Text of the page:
Desert Isle Keeper
The literary world is absolutely ripe these days with retellings. Retellings of fairy tales, retellings of classics, adding vampires, demons, zombies, what-have-you. Jane Steele, instead of adding zombies to the source material, uses the classic Jane Eyre as an inspiration to a new story and a new Jane. A Jane who also happens to be a bit of a murderess.
Jane Steele, like the heroine of her new favorite novel Jane Eyre, has had a rough childhood. Her aunt sent her off to boarding school, where she and her classmates were basically starved and abused by their sadistic schoolmaster. Jane has been called wicked more than once, much like Miss Eyre, but in Jane’s case, it might just be true. After all, the ones who torture her are frequently found dead.
After all, she says herself, “Reader, I murdered him.”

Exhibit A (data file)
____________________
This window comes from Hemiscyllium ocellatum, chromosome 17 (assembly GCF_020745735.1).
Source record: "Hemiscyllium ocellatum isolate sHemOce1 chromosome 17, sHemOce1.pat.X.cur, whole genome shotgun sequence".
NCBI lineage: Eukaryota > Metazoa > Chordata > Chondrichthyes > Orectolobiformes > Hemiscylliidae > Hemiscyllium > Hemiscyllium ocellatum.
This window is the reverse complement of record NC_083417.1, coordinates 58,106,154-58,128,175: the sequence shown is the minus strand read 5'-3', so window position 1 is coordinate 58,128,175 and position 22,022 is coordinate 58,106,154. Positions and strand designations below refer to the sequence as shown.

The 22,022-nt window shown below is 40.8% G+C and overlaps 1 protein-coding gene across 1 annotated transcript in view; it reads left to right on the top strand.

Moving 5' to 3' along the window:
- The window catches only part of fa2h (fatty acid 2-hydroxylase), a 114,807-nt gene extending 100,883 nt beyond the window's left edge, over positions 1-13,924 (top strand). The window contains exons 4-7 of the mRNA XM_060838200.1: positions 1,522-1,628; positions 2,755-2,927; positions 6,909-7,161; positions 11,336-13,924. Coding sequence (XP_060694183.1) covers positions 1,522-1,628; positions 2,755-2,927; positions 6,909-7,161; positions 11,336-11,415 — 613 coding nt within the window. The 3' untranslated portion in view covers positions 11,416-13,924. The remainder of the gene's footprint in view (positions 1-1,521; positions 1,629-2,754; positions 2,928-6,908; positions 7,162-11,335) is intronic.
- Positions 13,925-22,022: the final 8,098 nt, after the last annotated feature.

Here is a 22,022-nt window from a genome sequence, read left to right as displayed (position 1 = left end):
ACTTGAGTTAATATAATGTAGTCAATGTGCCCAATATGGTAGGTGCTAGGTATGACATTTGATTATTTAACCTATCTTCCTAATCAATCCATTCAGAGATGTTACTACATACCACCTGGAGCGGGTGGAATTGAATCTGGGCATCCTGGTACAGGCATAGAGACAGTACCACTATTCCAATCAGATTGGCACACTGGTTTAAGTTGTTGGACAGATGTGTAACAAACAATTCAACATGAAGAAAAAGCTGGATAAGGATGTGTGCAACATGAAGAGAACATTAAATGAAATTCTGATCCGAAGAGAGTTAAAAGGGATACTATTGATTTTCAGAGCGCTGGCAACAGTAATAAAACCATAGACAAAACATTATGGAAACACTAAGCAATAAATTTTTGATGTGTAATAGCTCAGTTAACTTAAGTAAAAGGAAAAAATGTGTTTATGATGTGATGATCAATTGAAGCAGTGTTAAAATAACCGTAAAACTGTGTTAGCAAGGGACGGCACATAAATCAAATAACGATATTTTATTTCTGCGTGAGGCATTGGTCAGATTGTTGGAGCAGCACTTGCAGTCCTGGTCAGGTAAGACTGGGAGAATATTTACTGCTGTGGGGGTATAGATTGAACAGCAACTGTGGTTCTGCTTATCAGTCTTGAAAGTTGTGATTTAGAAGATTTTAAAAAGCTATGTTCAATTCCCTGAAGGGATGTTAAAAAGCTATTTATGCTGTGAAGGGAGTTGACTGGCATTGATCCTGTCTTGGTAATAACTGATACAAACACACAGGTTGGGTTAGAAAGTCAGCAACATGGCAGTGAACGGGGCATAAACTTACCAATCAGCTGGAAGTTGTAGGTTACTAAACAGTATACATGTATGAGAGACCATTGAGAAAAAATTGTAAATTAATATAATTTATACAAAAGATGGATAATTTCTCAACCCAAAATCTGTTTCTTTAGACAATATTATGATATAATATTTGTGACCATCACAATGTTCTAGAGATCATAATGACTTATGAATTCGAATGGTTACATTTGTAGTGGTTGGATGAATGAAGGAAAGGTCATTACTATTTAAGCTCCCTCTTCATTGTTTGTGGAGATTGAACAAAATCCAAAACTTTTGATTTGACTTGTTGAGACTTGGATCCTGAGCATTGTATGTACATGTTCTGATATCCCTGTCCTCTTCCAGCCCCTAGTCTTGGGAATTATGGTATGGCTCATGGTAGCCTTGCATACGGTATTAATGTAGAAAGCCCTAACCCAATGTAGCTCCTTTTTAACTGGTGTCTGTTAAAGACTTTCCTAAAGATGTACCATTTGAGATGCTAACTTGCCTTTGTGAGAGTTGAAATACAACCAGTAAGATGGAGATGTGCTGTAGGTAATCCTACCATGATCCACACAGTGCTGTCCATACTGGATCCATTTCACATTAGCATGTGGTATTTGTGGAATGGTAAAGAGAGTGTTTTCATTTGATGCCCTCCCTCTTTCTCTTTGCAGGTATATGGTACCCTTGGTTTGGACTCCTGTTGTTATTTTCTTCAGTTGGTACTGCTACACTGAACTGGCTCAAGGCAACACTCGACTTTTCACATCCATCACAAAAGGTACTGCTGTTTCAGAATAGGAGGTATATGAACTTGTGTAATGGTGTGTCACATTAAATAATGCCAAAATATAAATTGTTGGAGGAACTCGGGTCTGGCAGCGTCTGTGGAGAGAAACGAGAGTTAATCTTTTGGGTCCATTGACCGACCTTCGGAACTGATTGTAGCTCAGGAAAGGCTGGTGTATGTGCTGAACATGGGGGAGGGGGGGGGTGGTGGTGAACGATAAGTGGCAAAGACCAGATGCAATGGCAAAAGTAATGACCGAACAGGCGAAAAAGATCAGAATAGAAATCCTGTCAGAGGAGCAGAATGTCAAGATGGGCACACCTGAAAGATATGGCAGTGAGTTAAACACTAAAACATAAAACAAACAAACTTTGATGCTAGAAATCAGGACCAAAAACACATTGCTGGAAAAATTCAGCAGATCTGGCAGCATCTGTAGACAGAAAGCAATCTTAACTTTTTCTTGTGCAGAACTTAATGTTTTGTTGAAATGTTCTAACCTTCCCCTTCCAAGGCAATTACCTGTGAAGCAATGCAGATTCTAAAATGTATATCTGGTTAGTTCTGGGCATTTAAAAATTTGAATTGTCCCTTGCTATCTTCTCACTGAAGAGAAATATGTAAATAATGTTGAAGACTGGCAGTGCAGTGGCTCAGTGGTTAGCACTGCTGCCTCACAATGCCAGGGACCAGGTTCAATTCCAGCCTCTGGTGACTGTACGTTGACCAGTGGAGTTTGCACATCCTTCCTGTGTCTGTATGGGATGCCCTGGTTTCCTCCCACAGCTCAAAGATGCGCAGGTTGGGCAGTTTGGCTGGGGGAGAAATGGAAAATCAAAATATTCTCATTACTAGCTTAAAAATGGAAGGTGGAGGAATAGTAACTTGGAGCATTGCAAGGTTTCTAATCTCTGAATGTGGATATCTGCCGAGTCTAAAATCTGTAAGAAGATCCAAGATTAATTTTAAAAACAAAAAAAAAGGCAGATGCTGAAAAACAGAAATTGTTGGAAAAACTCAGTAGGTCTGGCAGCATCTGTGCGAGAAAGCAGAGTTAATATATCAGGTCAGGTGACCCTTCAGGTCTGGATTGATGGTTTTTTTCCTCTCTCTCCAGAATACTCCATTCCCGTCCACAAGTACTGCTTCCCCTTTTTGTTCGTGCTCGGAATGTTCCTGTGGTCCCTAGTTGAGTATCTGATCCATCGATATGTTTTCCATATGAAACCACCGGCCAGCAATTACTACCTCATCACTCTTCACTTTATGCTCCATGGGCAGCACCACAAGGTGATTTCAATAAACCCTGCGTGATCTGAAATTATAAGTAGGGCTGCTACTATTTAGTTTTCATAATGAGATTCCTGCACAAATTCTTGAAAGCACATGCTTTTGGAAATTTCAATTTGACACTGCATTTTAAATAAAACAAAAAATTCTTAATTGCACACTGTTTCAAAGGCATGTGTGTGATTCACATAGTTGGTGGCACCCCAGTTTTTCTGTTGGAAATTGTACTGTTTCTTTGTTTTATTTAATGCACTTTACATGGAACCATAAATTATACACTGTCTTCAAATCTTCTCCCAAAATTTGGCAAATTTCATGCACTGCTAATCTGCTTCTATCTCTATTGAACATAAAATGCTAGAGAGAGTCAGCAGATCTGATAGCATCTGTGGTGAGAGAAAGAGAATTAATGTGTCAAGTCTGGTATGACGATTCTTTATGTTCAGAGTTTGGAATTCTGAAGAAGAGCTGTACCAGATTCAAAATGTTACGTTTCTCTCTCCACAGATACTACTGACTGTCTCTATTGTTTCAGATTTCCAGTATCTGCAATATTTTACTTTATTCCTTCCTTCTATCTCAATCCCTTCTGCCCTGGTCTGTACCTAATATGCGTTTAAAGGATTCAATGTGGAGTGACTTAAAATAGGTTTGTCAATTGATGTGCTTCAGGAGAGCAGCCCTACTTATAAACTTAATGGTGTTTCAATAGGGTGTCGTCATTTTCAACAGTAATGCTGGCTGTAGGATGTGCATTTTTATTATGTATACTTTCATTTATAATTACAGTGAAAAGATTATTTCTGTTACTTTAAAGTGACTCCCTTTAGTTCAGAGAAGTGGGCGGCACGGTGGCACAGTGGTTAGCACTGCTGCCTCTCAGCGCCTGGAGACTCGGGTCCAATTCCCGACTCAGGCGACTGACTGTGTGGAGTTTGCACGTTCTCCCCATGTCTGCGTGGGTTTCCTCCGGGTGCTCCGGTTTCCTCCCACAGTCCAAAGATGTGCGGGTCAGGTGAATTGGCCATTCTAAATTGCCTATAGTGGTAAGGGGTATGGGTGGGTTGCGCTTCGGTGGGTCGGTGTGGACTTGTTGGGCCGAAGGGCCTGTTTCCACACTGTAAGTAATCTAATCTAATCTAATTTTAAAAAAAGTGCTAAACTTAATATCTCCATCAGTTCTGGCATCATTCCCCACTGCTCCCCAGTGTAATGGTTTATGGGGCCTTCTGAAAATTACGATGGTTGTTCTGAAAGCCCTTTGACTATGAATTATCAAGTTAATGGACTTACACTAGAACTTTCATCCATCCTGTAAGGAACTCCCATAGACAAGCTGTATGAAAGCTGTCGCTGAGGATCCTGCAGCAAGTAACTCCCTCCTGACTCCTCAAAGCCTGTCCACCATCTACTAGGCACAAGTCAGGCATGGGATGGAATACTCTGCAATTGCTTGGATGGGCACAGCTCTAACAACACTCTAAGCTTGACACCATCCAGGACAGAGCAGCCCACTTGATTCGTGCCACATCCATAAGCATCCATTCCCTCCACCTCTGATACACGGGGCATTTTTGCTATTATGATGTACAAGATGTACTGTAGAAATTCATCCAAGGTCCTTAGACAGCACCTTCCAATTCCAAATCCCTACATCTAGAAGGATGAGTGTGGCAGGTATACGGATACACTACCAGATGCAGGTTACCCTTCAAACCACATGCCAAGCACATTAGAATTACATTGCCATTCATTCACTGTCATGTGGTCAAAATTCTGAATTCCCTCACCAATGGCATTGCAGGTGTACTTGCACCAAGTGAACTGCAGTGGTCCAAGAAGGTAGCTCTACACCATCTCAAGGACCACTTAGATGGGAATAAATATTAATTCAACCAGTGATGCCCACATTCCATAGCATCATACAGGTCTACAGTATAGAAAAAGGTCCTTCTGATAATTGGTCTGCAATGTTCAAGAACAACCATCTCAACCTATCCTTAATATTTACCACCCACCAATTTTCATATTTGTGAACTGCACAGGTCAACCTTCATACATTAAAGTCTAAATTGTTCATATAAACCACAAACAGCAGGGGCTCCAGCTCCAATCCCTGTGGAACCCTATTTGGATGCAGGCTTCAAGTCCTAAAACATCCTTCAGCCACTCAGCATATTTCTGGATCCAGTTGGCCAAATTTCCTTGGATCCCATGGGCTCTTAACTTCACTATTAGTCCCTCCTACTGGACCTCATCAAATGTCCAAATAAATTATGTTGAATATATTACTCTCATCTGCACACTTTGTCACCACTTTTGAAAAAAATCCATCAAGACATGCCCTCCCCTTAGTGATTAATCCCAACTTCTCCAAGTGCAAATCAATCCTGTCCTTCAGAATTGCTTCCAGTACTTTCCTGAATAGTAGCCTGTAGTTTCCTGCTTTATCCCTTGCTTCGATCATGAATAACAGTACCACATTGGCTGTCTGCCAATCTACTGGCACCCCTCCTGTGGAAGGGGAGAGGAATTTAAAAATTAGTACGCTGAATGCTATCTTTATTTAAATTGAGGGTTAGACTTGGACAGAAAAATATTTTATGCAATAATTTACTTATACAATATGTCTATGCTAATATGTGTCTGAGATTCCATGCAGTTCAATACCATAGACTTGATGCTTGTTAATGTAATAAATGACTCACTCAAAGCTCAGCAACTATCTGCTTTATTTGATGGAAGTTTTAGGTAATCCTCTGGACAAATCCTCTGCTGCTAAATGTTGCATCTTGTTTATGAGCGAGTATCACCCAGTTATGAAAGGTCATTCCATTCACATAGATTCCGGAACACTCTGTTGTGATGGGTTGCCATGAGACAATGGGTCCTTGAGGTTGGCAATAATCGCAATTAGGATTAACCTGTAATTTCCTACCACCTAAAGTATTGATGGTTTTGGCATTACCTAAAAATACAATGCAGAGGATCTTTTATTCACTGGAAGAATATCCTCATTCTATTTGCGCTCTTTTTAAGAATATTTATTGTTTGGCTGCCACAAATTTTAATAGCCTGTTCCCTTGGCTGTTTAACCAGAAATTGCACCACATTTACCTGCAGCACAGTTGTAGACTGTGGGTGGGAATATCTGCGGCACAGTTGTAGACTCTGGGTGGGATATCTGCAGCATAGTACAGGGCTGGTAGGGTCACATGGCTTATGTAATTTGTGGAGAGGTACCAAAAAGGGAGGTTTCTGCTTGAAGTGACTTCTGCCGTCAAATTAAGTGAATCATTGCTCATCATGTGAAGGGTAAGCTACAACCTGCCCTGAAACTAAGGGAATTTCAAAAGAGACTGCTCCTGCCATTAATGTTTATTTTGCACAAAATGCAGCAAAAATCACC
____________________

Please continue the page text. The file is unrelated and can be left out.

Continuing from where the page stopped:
Jane finds herself a fugitive, trying to make a living, when she sees an ad for a governess at her former home, Highgate House. She finds herself negotiating her past while trying to unravel a mystery that has presented itself – what are the members of the household, Mr. Thornfield and others, running from? And what secrets does Sahjara, the young ward, hold? On top of that, how will Jane deal with her burgeoning feelings towards Mr. Thornfield, when she can’t share her past and her secrets?
If you are looking for a direct retelling, this is not a story for you. Instead of using Jane Steele to retell Jane Eyre, Ms. Faye has created a brand new story, obviously inspired by the classic, but not a copy. Even if you aren’t a Jane Eyre fan, or haven’t read the book, the basics are pretty much laid out for the reader. Our narrator, Jane herself, remarks on the similarities of their stories, but takes us far, far past the source material.
What I absolutely loved was how the darkness of the story works with the Gothic setting and the original material. On top of that, we get a wonderful sensuality (and sexuality) that gives the story an indulgent feel that made me think I was pampering myself.
I was trying to think of things I didn’t really like, or that I had issues with, and I got nothing. There are moments that are a little slow, I guess, but that not only fits the genre, but fits the story. Basically, Jane Steele was an imaginary way to tell a familiar tale, while remaining truly original.
Reader, I loved it.